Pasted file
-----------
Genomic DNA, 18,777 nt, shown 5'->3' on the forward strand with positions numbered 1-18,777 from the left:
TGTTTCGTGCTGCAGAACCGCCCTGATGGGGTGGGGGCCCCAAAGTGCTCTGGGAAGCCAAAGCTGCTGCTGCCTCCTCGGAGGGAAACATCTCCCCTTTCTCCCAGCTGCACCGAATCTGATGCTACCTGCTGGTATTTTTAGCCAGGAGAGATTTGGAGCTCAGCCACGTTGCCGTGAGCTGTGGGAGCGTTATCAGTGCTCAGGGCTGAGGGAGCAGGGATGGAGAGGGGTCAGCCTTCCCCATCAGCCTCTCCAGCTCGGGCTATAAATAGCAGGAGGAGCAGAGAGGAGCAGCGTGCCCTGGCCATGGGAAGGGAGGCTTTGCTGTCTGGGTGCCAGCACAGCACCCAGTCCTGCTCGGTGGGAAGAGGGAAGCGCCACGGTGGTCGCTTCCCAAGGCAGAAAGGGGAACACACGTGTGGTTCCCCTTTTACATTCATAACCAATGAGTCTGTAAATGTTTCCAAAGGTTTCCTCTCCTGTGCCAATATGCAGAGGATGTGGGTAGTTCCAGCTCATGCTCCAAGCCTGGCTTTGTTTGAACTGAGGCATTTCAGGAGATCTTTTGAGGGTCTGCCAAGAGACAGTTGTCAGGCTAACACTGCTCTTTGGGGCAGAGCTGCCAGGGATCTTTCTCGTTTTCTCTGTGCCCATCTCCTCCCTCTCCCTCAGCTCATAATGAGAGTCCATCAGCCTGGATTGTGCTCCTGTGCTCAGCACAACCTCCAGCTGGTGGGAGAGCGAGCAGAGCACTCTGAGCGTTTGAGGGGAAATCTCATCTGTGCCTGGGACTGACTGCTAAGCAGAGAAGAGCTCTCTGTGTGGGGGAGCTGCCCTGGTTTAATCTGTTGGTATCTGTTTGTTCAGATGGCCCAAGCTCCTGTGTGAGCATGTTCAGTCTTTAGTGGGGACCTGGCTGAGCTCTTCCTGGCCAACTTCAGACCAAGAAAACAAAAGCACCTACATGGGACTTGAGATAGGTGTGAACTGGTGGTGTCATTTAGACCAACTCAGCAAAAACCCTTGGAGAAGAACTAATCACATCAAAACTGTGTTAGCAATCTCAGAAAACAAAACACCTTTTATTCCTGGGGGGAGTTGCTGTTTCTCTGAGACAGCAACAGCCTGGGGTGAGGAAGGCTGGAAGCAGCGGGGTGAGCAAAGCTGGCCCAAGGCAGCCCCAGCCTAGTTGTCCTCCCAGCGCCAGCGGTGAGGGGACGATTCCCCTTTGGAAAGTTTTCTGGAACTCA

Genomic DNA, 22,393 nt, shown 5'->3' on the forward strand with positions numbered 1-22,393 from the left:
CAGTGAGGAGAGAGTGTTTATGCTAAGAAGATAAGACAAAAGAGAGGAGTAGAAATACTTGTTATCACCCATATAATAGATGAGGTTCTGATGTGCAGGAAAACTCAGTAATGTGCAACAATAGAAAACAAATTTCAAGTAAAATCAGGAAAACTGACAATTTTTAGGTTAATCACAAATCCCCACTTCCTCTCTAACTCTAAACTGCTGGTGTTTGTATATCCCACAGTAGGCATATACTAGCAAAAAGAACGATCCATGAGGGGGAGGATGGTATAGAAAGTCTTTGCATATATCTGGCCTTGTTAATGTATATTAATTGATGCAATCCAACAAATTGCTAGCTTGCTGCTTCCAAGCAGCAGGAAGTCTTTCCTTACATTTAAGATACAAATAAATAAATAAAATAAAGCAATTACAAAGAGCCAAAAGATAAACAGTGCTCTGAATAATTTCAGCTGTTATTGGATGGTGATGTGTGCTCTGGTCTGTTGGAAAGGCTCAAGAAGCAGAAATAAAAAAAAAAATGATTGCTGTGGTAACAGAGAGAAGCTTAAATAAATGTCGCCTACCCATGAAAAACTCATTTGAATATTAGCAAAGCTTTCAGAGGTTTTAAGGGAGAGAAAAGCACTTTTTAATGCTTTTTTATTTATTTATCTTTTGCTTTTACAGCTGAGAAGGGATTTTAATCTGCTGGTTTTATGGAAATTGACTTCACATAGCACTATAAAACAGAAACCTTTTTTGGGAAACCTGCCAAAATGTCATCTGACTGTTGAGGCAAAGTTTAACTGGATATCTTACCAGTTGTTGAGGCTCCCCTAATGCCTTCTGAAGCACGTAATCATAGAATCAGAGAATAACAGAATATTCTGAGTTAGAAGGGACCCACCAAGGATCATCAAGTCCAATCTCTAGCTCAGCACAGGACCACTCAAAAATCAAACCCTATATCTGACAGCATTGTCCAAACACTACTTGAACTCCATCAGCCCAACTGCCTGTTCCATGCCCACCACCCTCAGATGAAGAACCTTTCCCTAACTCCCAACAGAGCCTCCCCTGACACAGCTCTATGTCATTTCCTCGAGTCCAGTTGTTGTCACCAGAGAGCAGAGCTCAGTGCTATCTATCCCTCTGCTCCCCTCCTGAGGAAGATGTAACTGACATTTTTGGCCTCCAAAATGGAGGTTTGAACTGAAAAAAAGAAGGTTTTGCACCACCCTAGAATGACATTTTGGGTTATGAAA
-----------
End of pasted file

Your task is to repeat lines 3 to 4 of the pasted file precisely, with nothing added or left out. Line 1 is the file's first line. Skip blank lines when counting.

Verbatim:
Genomic DNA, 22,393 nt, shown 5'->3' on the forward strand with positions numbered 1-22,393 from the left:
CAGTGAGGAGAGAGTGTTTATGCTAAGAAGATAAGACAAAAGAGAGGAGTAGAAATACTTGTTATCACCCATATAATAGATGAGGTTCTGATGTGCAGGAAAACTCAGTAATGTGCAACAATAGAAAACAAATTTCAAGTAAAATCAGGAAAACTGACAATTTTTAGGTTAATCACAAATCCCCACTTCCTCTCTAACTCTAAACTGCTGGTGTTTGTATATCCCACAGTAGGCATATACTAGCAAAAAGAACGATCCATGAGGGGGAGGATGGTATAGAAAGTCTTTGCATATATCTGGCCTTGTTAATGTATATTAATTGATGCAATCCAACAAATTGCTAGCTTGCTGCTTCCAAGCAGCAGGAAGTCTTTCCTTACATTTAAGATACAAATAAATAAATAAAATAAAGCAATTACAAAGAGCCAAAAGATAAACAGTGCTCTGAATAATTTCAGCTGTTATTGGATGGTGATGTGTGCTCTGGTCTGTTGGAAAGGCTCAAGAAGCAGAAATAAAAAAAAAAATGATTGCTGTGGTAACAGAGAGAAGCTTAAATAAATGTCGCCTACCCATGAAAAACTCATTTGAATATTAGCAAAGCTTTCAGAGGTTTTAAGGGAGAGAAAAGCACTTTTTAATGCTTTTTTATTTATTTATCTTTTGCTTTTACAGCTGAGAAGGGATTTTAATCTGCTGGTTTTATGGAAATTGACTTCACATAGCACTATAAAACAGAAACCTTTTTTGGGAAACCTGCCAAAATGTCATCTGACTGTTGAGGCAAAGTTTAACTGGATATCTTACCAGTTGTTGAGGCTCCCCTAATGCCTTCTGAAGCACGTAATCATAGAATCAGAGAATAACAGAATATTCTGAGTTAGAAGGGACCCACCAAGGATCATCAAGTCCAATCTCTAGCTCAGCACAGGACCACTCAAAAATCAAACCCTATATCTGACAGCATTGTCCAAACACTACTTGAACTCCATCAGCCCAACTGCCTGTTCCATGCCCACCACCCTCAGATGAAGAACCTTTCCCTAACTCCCAACAGAGCCTCCCCTGACACAGCTCTATGTCATTTCCTCGAGTCCAGTTGTTGTCACCAGAGAGCAGAGCTCAGTGCTATCTATCCCTCTGCTCCCCTCCTGAGGAAGATGTAACTGACATTTTTGGCCTCCAAAATGGAGGTTTGAACTGAAAAAAAGAAGGTTTTGCACCACCCTAGAATGACATTTTGGGTTATGAAA